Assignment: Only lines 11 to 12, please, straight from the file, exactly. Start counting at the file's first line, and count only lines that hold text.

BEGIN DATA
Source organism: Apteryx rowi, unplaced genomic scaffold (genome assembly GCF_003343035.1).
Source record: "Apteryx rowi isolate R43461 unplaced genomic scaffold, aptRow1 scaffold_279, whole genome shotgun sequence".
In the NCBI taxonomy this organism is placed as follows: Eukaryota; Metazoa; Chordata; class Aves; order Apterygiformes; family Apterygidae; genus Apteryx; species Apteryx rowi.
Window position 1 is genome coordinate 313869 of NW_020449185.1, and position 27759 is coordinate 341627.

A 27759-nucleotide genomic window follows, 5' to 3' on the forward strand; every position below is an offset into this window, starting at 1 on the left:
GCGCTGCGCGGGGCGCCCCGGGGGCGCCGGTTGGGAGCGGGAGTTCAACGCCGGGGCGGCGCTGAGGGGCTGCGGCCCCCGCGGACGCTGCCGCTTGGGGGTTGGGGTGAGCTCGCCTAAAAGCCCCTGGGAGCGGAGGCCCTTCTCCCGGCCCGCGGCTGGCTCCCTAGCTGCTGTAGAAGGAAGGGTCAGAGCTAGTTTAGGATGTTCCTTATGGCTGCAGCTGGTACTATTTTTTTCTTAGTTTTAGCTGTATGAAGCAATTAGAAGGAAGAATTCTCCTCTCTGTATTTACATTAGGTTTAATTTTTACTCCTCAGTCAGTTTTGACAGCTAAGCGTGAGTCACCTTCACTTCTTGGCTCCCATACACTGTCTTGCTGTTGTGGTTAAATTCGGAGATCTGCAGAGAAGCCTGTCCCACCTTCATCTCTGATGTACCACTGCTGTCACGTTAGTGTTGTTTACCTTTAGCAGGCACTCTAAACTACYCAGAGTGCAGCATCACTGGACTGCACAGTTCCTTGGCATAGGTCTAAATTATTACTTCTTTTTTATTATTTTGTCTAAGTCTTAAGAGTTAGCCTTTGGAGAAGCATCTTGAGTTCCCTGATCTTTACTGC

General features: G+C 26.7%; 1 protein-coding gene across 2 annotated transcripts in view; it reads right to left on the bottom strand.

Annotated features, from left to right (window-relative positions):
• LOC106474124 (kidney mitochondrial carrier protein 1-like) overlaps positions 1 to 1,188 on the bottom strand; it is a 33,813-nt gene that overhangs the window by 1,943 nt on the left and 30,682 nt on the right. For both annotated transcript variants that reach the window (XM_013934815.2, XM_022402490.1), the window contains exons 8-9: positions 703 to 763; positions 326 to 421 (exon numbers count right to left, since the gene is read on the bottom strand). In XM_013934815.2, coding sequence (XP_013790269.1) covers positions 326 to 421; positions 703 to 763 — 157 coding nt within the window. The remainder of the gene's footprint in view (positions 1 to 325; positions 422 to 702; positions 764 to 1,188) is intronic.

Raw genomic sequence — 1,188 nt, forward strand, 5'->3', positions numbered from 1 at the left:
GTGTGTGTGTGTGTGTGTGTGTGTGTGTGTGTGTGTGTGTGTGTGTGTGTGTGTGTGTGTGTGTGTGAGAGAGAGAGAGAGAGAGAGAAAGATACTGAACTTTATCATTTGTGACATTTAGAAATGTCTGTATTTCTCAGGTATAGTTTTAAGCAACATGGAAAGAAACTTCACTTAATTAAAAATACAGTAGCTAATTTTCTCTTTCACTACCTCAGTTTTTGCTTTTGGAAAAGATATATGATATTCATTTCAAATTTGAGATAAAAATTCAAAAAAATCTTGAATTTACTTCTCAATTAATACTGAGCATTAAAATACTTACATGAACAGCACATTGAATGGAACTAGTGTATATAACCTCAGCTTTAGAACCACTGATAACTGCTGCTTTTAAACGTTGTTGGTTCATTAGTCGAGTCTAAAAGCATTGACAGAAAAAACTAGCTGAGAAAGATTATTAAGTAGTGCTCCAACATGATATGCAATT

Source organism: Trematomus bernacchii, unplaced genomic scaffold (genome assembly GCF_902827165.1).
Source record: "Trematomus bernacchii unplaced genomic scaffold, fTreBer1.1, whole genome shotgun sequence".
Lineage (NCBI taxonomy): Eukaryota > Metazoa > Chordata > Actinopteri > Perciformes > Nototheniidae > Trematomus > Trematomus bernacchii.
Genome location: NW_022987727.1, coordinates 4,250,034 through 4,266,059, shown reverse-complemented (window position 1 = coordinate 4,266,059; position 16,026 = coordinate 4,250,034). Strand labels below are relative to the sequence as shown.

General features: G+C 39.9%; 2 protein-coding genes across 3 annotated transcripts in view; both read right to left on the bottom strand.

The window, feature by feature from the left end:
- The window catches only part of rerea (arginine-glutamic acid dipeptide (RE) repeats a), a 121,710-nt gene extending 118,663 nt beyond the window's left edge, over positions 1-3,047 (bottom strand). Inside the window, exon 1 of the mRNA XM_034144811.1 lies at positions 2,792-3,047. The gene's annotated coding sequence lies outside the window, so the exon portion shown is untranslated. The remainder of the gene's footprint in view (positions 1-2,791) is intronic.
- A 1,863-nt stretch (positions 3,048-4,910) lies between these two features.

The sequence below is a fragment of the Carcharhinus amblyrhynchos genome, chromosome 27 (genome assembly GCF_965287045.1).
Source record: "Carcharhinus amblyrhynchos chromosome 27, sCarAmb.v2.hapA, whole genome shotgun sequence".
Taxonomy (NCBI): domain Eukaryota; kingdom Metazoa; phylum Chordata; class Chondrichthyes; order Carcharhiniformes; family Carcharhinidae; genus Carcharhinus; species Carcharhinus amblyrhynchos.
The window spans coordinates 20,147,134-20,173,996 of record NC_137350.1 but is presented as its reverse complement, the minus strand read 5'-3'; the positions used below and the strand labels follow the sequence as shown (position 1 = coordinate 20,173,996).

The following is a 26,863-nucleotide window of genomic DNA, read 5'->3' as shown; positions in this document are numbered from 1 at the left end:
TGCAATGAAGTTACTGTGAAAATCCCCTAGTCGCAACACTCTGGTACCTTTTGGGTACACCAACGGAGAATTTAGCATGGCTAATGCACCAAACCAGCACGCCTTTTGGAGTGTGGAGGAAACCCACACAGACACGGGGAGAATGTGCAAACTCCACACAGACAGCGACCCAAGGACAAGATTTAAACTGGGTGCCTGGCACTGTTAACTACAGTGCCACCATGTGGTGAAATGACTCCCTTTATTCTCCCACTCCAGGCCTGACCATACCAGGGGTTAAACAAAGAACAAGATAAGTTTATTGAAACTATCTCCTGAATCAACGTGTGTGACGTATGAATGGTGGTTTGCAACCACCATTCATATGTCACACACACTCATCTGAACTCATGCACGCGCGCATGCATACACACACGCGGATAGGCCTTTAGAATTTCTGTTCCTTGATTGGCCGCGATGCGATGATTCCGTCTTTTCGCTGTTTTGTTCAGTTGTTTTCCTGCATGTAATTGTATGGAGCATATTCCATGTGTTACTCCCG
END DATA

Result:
GTGTGTGTGTGTGTGTGTGTGTGTGTGTGTGTGTGTGTGTGTGTGTGTGTGTGTGTGTGTGTGTGTGAGAGAGAGAGAGAGAGAGAGAAAGATACTGAACTTTATCATTTGTGACATTTAGAAATGTCTGTATTTCTCAGGTATAGTTTTAAGCAACATGGAAAGAAACTTCACTTAATTAAAAATACAGTAGCTAATTTTCTCTTTCACTACCTCAGTTTTTGCTTTTGGAAAAGATATATGATATTCATTTCAAATTTGAGATAAAAATTCAAAAAAATCTTGAATTTACTTCTCAATTAATACTGAGCATTAAAATACTTACATGAACAGCACATTGAATGGAACTAGTGTATATAACCTCAGCTTTAGAACCACTGATAACTGCTGCTTTTAAACGTTGTTGGTTCATTAGTCGAGTCTAAAAGCATTGACAGAAAAAACTAGCTGAGAAAGATTATTAAGTAGTGCTCCAACATGATATGCAATT

Source organism: Trematomus bernacchii, unplaced genomic scaffold (genome assembly GCF_902827165.1).